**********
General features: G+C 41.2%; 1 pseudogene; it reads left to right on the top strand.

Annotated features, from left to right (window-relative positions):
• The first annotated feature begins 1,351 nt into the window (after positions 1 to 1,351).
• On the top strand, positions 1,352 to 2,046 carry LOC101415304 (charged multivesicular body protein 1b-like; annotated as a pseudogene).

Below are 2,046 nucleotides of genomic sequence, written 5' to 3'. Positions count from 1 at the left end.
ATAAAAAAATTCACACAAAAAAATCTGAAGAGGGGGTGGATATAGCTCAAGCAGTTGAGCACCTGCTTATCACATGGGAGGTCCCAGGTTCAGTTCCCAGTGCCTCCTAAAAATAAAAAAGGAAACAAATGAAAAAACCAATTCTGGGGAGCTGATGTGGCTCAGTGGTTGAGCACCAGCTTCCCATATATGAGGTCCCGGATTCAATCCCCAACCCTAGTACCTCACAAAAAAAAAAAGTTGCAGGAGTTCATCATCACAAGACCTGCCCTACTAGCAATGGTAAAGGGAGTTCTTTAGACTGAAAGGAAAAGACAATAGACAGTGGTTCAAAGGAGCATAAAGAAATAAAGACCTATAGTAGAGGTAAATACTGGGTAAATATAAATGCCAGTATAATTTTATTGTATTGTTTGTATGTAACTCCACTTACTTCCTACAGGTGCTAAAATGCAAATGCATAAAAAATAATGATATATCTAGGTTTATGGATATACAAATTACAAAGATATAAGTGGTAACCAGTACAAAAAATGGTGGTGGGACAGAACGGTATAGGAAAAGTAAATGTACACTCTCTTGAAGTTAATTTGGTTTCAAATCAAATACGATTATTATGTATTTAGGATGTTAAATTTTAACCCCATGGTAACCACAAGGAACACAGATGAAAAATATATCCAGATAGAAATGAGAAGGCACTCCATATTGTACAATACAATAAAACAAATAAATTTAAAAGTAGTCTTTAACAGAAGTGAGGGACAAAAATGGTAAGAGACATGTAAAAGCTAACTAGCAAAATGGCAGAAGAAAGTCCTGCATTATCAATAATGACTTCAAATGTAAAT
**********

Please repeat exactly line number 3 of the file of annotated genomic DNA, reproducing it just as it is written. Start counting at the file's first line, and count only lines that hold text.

• The first annotated feature begins 1,351 nt into the window (after positions 1 to 1,351).